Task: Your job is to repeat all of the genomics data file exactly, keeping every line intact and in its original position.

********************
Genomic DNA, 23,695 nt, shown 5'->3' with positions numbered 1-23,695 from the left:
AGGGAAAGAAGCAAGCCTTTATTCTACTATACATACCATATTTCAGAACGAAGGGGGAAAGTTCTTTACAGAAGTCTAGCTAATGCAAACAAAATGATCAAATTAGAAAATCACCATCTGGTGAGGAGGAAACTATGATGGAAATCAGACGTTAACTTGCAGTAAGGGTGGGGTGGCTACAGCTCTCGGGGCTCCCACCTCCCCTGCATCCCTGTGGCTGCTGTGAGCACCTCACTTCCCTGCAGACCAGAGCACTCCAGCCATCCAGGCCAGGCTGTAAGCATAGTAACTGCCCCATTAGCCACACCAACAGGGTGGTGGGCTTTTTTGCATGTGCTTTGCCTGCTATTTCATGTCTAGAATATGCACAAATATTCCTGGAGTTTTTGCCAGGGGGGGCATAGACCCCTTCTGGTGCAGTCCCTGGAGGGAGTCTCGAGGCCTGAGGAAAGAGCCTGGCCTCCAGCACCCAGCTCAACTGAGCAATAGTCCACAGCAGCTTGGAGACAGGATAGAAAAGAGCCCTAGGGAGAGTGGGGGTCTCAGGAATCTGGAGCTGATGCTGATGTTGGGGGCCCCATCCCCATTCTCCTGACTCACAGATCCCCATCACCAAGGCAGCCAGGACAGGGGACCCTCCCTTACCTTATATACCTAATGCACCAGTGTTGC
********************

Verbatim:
Genomic DNA, 23,695 nt, shown 5'->3' with positions numbered 1-23,695 from the left:
AGGGAAAGAAGCAAGCCTTTATTCTACTATACATACCATATTTCAGAACGAAGGGGGAAAGTTCTTTACAGAAGTCTAGCTAATGCAAACAAAATGATCAAATTAGAAAATCACCATCTGGTGAGGAGGAAACTATGATGGAAATCAGACGTTAACTTGCAGTAAGGGTGGGGTGGCTACAGCTCTCGGGGCTCCCACCTCCCCTGCATCCCTGTGGCTGCTGTGAGCACCTCACTTCCCTGCAGACCAGAGCACTCCAGCCATCCAGGCCAGGCTGTAAGCATAGTAACTGCCCCATTAGCCACACCAACAGGGTGGTGGGCTTTTTTGCATGTGCTTTGCCTGCTATTTCATGTCTAGAATATGCACAAATATTCCTGGAGTTTTTGCCAGGGGGGGCATAGACCCCTTCTGGTGCAGTCCCTGGAGGGAGTCTCGAGGCCTGAGGAAAGAGCCTGGCCTCCAGCACCCAGCTCAACTGAGCAATAGTCCACAGCAGCTTGGAGACAGGATAGAAAAGAGCCCTAGGGAGAGTGGGGGTCTCAGGAATCTGGAGCTGATGCTGATGTTGGGGGCCCCATCCCCATTCTCCTGACTCACAGATCCCCATCACCAAGGCAGCCAGGACAGGGGACCCTCCCTTACCTTATATACCTAATGCACCAGTGTTGC